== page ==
Regional Development Agencies are the future for our debt-ridden nation

25 Aug 2017

So. France has a new president. The usual promises, the usual fanfare. Following the bling of the Sarkozy model, promises and threats of great reforms, a longer working week, a higher retirement age, various labour reforms, a reduced Civil Service with instant redundancies. It’s all been heard before, and will doubtless end with very little to show since France, as always, will have none of it.


The real, genuinely interesting novelty, however, has been Macron’s campaign itself. It marked a complete break with tradition and history, a totally ‘clean’ approach, discarding the baggage of left and right, bosses and workers, standing alone with no previous tradition or commitment, and simply asking: what does France need to succeed? Which in turn raises the question: is it time for Britain to do likewise?


Let’s face it, our right-left confrontation has had a good run, its modern form dating back to 1901 when the Webbs ‘invented’ socialism as we know it today. But extremism can so easily result in deadlock. And in Westminster the general disorder backed by mutual bad feeling is not a suitable climate for doing ‘what’s best for the country’.


It’s asking a lot, but could it be possible for our politicians to set aside their differences, their right-left mindsets and simply ask: what does the country need right now? Not the Brexit thing, that will pass, albeit not easily. Of more lasting importance is wealth-creation, not at the top, but right across the spectrum. For that we need full, productive employment, which is where we need to blur the lines between right and left if any headway is to be made.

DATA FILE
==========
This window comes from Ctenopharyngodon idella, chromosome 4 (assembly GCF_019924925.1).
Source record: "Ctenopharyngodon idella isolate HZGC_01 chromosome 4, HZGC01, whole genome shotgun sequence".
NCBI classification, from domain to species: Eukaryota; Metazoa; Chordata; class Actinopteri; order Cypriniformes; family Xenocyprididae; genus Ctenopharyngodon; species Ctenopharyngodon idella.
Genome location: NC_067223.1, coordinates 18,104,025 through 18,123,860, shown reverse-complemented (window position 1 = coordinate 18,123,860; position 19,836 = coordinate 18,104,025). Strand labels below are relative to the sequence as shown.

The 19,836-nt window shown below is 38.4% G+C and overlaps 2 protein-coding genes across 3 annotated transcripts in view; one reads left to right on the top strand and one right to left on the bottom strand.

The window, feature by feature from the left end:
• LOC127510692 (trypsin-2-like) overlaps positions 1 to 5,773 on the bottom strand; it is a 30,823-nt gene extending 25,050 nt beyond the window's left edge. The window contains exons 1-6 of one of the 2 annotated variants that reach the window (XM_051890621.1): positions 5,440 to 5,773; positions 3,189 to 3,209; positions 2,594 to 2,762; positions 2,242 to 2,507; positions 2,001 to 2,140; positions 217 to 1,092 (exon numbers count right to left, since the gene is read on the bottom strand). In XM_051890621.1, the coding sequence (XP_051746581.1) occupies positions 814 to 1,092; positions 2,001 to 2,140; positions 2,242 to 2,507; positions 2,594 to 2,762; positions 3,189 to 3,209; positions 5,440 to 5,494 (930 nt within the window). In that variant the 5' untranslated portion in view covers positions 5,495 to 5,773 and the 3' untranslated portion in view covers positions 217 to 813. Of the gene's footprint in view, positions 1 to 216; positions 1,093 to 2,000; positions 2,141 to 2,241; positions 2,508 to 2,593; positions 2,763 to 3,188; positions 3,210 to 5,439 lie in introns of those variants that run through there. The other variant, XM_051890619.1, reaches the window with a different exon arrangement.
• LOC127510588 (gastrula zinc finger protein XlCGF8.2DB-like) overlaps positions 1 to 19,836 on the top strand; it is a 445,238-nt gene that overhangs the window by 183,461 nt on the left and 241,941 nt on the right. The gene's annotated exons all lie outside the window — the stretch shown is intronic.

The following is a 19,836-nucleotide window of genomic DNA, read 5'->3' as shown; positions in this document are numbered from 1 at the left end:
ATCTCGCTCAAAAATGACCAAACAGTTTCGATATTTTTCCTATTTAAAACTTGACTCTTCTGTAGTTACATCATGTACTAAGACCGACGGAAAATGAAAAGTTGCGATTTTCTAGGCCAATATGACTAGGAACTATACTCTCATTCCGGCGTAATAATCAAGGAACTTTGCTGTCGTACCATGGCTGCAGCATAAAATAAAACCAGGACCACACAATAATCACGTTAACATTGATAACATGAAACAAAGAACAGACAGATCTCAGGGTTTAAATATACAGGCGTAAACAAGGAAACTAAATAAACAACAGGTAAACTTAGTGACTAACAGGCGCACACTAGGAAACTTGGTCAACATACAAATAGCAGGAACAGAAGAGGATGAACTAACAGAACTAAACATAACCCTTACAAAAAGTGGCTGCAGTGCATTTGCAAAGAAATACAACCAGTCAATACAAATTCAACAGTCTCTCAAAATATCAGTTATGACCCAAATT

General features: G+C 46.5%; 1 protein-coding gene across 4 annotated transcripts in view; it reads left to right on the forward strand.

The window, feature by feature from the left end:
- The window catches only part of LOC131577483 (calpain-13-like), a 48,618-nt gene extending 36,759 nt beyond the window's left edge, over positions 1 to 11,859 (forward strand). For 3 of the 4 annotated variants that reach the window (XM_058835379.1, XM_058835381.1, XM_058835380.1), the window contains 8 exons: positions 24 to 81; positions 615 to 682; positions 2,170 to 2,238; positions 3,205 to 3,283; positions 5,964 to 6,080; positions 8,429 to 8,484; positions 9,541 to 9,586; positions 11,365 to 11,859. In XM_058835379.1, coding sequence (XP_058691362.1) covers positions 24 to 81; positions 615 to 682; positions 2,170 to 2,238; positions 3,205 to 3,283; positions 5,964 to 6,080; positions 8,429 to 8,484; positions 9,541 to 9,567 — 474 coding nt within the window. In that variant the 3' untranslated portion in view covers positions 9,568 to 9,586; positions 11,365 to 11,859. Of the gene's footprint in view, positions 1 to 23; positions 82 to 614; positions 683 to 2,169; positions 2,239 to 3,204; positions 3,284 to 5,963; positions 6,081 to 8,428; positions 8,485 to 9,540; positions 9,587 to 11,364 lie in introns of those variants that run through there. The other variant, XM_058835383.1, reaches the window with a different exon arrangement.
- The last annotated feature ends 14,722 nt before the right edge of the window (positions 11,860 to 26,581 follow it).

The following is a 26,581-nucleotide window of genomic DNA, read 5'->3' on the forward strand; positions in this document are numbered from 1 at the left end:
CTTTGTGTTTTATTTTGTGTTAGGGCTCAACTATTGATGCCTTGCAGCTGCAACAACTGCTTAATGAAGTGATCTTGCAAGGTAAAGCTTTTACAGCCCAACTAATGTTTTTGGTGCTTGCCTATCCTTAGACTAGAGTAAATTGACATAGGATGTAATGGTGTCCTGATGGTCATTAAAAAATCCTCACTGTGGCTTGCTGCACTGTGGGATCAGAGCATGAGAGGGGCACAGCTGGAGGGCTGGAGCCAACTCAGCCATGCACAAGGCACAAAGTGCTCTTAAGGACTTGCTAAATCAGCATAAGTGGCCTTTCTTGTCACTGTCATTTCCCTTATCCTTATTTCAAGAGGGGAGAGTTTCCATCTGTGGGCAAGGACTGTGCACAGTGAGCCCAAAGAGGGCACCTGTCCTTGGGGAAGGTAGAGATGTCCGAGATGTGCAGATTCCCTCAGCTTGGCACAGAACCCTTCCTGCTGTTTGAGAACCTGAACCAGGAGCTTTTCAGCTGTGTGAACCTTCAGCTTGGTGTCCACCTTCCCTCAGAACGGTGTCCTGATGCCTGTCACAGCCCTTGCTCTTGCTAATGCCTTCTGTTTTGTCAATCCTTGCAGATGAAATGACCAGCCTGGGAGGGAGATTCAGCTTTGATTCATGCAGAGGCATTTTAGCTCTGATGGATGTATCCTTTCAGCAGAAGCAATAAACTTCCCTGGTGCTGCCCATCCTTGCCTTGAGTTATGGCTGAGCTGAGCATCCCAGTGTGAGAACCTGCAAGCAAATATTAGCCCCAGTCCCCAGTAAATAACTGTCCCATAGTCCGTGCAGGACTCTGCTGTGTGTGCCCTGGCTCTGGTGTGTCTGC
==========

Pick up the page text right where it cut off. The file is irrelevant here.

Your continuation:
Some years ago Britain had Regional Development Agencies. Who knows what might have developed, if the government had not closed these Agencies down. And quite rightly so too, for they gave grants, not repayable loans, thus serving only to increase the already horrendous national deficit.


Properly capitalised Regional Development Agencies can provide investment for new enterprises, thoroughly researched and costed, reviewed by volunteer retired businessmen and women with perhaps some initial support and advice, then closely monitored to ensure that projections are reflected in reality, with emergency assistance available. 


Development Agencies would have as their focus the longterm prosperity of their region, with the aim of full, productive employment. Existing businesses too could benefit from an injection of additional capital, particularly since so many start on a shoestring, working hard for several years before reaching full productivity and profitability. Startup capital can give a new business an instant start, as well as boosting existing firms.


But underlying all Development Agency investments must be an insistence on top quality, in design, production and maintenance. And in run-down areas with few current prospects, the promise of an apprenticeship leading into a worthwhile job will provide a positive impetus to take education seriously, both by the students, and the teachers whose labours would also be rewarded.


We need to see education for what it is: an investment in the future. Which comes back to business, industry, and the availability of productive and rewarding employment as a reward for education, and in turn, back to investment, not as a vehicle for making the wealthy wealthier, but as a catalyst for growth, especially in areas where it otherwise just wouldn’t happen.


And this isn’t right or left. It’s poverty or prosperity.

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